When he was a freshman in the Cal Poly dorms back in the early 2000s, Kyle Wiens’ laptop went on the fritz.
Being a resourceful guy, he started trying to fix the machine, but there was a major problem: There were no laptop repair instructions or manuals anywhere to be found.
“I thought that was weird, but I tried it anyway, and I kind of botched the repair—that computer was never the same afterwards,” Wiens recalled. “Later, I found out that computer manufacturers target anyone who posts repair manuals online by sending threatening legal notices.
“Basically, they’re using copyright as a bludgeon to prevent people from knowing how to fix their stuff,” he said. “That makes me mad.”
As it turns out, Wiens parlayed that long-ago frustration into co-founding a thriving San Luis Obispo-based company—iFixit—that produces and curates open-source repair manuals online and retails parts.
When he’s not tinkering or repairing, Wiens is probably writing, testifying, or advocating in his other role: as a vociferous crusader for reforming national copyright law or, as he puts it, “making it easier for people to fix things.”
Wiens and iFixit have gotten results, too. He advocated in D.C. for the “Unlocking Consumer Choice and Wireless Competition Act,” which was eventually signed into law in August 2014 and made it (temporarily) legal for consumers to “unlock” cell phones.
Cell phones have been one of the major battlefields in the overall copyright law war. Essentially, Wiens and his legion of compatriots are objecting to a specific portion (Section 1201) of the 1998 Digital Millennium Copyright Act (DMCA). That section makes it illegal to breach a technological barrier that protects copyrighted content, and such barriers are often referred to as digital rights management, or DRM.
“When they were negotiating copyright law back in the ’90s, they mainly wanted to prevent people from illegally copying DVDs and that copyrighted content,” Wiens explained. “The problem is that the DMCA is ambiguous and people back then didn’t foresee what we have now—which is practically every single product containing copyrighted material, in the form of software.”
As formerly analog equipment like washing machines, vehicles, and even coffee makers become increasingly digital and computer-rich, it’s often illegal or impossible to bypass DRM by repairing, modifying, or tinkering with equipment unless authorized by the manufacturer or granted a legal exemption (as with unlocking cell phones).
While some stakeholders argue that DRM is necessary to fight copyright infringement and protect content creators, Wiens and many others counter that DRM stifles innovation, enables monopolies, and tramples on ownership rights.
“Basically, it’s about deciding at what point the right of a company to produce something supersedes the right of the person who bought it to use it as they please,” said Jeff Buckingham, president of SLO-based Norcast Telecom Networks and a supporter of iFixit. “It’s tricky, but it’s a day-to-day freedom issue we all need to think about.”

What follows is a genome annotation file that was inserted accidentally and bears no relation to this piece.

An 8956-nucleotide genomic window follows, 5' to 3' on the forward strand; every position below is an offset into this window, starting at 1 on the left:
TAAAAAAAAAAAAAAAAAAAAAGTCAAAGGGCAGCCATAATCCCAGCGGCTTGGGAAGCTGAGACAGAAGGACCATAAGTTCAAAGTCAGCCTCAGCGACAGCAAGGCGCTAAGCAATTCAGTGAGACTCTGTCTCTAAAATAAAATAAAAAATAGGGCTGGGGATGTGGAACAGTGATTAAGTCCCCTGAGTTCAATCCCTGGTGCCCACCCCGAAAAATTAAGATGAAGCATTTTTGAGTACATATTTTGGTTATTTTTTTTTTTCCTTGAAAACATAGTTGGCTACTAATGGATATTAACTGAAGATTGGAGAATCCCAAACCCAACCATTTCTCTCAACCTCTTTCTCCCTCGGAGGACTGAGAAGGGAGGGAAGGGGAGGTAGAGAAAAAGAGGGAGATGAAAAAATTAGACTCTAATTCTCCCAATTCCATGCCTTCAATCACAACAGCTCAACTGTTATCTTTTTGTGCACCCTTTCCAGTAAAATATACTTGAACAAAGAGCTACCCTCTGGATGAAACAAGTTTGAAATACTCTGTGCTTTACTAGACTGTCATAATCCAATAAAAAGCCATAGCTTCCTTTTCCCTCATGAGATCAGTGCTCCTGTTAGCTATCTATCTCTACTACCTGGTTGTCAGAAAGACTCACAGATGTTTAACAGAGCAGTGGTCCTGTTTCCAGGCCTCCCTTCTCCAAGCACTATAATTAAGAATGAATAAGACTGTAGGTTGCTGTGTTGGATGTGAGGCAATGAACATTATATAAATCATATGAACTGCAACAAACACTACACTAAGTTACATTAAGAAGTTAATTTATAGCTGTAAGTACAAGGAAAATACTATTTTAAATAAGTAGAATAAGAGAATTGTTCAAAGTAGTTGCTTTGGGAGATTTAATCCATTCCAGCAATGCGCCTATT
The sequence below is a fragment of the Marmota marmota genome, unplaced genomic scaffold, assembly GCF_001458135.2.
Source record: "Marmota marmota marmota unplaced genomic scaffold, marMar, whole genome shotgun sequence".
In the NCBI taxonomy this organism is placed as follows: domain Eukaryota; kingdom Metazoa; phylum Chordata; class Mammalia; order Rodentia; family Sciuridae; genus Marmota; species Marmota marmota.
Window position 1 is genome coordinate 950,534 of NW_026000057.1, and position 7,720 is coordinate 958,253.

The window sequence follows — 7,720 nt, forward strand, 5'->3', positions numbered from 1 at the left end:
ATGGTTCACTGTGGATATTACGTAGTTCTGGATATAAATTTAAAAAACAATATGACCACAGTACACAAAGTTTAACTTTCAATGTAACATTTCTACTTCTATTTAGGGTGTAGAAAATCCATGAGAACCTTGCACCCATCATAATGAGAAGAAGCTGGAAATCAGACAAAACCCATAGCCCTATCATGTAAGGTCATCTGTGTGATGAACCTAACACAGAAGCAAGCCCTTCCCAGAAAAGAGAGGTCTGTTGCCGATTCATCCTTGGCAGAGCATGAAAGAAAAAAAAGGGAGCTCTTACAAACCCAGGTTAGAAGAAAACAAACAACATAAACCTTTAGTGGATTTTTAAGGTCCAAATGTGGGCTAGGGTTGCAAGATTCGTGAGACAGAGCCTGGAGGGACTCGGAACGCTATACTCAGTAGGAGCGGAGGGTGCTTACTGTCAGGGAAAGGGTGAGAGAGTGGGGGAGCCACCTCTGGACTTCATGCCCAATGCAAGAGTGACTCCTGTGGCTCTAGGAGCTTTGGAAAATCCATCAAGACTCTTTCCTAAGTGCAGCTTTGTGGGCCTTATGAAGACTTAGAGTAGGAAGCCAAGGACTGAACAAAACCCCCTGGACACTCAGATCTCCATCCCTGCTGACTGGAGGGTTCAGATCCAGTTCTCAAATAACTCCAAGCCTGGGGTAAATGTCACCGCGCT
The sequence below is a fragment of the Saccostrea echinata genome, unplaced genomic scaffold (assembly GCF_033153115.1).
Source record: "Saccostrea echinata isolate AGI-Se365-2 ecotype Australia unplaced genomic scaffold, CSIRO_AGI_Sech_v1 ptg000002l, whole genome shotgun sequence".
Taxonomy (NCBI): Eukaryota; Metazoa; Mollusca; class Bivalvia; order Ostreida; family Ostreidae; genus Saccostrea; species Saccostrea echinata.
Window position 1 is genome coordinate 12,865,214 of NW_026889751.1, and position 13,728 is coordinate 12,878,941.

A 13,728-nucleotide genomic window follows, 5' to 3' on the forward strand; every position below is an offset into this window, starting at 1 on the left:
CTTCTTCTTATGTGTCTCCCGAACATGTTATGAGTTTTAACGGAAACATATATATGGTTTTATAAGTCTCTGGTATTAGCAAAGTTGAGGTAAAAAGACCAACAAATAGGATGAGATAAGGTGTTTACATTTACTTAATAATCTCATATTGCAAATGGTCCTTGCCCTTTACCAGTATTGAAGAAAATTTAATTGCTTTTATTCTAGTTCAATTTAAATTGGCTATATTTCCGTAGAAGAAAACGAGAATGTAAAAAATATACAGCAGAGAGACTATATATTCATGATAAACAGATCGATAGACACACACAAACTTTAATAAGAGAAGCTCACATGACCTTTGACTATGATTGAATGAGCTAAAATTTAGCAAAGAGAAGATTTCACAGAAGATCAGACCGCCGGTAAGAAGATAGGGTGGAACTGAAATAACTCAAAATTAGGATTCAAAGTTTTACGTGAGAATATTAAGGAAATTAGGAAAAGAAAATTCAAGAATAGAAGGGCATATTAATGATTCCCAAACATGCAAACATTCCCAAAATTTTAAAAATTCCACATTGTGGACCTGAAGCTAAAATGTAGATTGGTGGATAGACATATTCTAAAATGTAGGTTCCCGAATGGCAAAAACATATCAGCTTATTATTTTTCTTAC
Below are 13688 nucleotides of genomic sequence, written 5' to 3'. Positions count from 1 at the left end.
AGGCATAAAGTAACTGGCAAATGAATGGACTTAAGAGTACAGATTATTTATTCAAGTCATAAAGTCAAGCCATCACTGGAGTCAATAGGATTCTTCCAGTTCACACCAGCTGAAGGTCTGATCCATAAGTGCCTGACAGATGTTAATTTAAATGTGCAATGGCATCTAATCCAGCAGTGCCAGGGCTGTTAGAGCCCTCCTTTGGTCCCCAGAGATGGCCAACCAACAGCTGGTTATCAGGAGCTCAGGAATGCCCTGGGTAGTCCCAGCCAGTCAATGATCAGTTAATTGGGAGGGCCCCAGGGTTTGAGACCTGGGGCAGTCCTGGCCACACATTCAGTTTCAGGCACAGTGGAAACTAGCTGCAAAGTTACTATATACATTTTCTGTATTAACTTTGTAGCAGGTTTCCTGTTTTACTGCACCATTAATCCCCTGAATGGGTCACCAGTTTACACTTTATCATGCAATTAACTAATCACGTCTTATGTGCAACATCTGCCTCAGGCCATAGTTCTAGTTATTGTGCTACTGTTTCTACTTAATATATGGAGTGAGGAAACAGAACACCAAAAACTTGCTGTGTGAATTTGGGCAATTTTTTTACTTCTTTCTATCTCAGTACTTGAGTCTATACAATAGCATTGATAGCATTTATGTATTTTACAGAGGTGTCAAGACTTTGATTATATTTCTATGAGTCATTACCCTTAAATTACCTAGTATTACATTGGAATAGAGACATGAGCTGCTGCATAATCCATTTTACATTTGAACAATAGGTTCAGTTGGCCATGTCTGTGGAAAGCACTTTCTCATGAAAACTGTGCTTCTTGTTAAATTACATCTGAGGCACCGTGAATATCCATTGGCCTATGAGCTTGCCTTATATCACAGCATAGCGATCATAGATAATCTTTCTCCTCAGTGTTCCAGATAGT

Most recently, iFixit and the Electronic Frontier Foundation (a nonprofit digital rights group) launched a campaign to “fix” the DMCA by repealing Section 1201 and restoring the right to bypass DRM. An “ask me anything” event hosted by the two organizations on the social media site Reddit went viral, and ended up netting 40,755 public comments that iFixit forwarded to the U.S. Copyright Office on Feb. 7.
“iFixit sent those comments to the Copyright Office at the rate of one comment per second. The process took us over 11 hours. We’ll eat our fez if that’s not the most comments the Copyright Office has ever received for a DMCA review,” iFixit employee Julia Bluff wrote on the company’s blog on Feb. 10.
Under the DMCA, the Copyright Office is obligated to review proposed DRM exemptions every three years, and 2015 is one of those years. In a frustrating twist, the office can also reverse exemptions it has previously granted.
There are 27 exemptions under consideration this year, including proposals to legalize tinkering with items including 3-D printers, music recording software, e-books, and video game consoles.
“It’s actually rather expensive and complicated to propose these exemptions, so we’re hoping people will see how ridiculous this process is and ask Congress to repeal Section 1201 completely,” Wiens said. “It’s a money versus people conflict, as usual, because big companies that benefit from DRM don’t want that kind of reform.”
Tom Lebens, a SLO-based intellectual property attorney, told New Times that whether copyright law reformers choose to target the executive, judicial, or legislative branch as their means of change, the process will be complicated and contentious no matter what.
“All three branches are possible, but I think [Wiens] is on the right track with aiming at Congress,” Lebens said. “A presidential order likely would be easier to undo than [Wiens] would like, and the courts tend to move quite slowly.
“It’s largely a matter of whether we view software as being primarily utilitarian—and therefore having little copyright protection—or artistic, in which case it would be far more protected,” he added. “As our tools become much more software dependent, this issue is going to get bigger and bigger.”
With successful efforts like the new law legalizing phone unlocking and the deluge of comments sent to the Copyright Office, Wiens and his backers are optimistic they can shift the law in a different direction.
“The goal is that grassroots advocacy will create awareness, awareness will create lobbying efforts, and lobbying efforts will effect change,” said Amy Kardel, a supporter of Wiens’ and co-founder of Clever Ducks, a local IT consulting company.
“The fundamental issue is actually quite easy to understand,” she added. “It’s all about ownership rights.”
Staff Writer Rhys Heyden can be reached at firstname.lastname@example.org.